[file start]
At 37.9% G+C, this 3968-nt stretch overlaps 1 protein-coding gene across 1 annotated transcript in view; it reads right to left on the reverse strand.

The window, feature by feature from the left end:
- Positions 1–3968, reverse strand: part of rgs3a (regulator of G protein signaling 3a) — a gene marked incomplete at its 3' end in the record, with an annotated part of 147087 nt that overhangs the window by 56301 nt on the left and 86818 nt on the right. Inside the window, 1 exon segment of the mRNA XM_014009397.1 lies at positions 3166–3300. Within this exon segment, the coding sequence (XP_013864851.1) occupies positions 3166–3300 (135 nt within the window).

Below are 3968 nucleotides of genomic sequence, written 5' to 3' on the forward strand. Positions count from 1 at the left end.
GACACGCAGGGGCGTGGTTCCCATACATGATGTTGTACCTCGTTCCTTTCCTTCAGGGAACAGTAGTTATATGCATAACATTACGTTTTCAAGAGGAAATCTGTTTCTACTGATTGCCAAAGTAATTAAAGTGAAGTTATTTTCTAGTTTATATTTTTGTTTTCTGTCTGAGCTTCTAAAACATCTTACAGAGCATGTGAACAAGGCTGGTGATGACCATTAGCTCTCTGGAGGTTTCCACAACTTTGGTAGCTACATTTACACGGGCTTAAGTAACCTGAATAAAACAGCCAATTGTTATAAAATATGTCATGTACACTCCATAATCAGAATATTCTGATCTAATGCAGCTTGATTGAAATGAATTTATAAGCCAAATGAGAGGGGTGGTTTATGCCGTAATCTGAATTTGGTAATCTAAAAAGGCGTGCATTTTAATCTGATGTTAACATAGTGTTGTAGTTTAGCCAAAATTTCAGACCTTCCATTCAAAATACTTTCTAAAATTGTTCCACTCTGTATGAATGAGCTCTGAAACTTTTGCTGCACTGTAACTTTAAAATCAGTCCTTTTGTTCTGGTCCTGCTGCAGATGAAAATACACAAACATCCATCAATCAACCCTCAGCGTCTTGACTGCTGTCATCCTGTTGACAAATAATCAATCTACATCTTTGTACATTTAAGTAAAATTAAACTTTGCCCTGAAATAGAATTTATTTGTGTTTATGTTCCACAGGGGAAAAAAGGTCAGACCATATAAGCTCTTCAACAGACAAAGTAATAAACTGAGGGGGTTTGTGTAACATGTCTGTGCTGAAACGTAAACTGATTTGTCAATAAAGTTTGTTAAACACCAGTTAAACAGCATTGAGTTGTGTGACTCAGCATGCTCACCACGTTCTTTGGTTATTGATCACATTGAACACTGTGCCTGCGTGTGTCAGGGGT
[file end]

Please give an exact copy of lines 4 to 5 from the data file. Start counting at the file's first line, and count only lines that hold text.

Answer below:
Below are 3968 nucleotides of genomic sequence, written 5' to 3' on the forward strand. Positions count from 1 at the left end.
GACACGCAGGGGCGTGGTTCCCATACATGATGTTGTACCTCGTTCCTTTCCTTCAGGGAACAGTAGTTATATGCATAACATTACGTTTTCAAGAGGAAATCTGTTTCTACTGATTGCCAAAGTAATTAAAGTGAAGTTATTTTCTAGTTTATATTTTTGTTTTCTGTCTGAGCTTCTAAAACATCTTACAGAGCATGTGAACAAGGCTGGTGATGACCATTAGCTCTCTGGAGGTTTCCACAACTTTGGTAGCTACATTTACACGGGCTTAAGTAACCTGAATAAAACAGCCAATTGTTATAAAATATGTCATGTACACTCCATAATCAGAATATTCTGATCTAATGCAGCTTGATTGAAATGAATTTATAAGCCAAATGAGAGGGGTGGTTTATGCCGTAATCTGAATTTGGTAATCTAAAAAGGCGTGCATTTTAATCTGATGTTAACATAGTGTTGTAGTTTAGCCAAAATTTCAGACCTTCCATTCAAAATACTTTCTAAAATTGTTCCACTCTGTATGAATGAGCTCTGAAACTTTTGCTGCACTGTAACTTTAAAATCAGTCCTTTTGTTCTGGTCCTGCTGCAGATGAAAATACACAAACATCCATCAATCAACCCTCAGCGTCTTGACTGCTGTCATCCTGTTGACAAATAATCAATCTACATCTTTGTACATTTAAGTAAAATTAAACTTTGCCCTGAAATAGAATTTATTTGTGTTTATGTTCCACAGGGGAAAAAAGGTCAGACCATATAAGCTCTTCAACAGACAAAGTAATAAACTGAGGGGGTTTGTGTAACATGTCTGTGCTGAAACGTAAACTGATTTGTCAATAAAGTTTGTTAAACACCAGTTAAACAGCATTGAGTTGTGTGACTCAGCATGCTCACCACGTTCTTTGGTTATTGATCACATTGAACACTGTGCCTGCGTGTGTCAGGGGT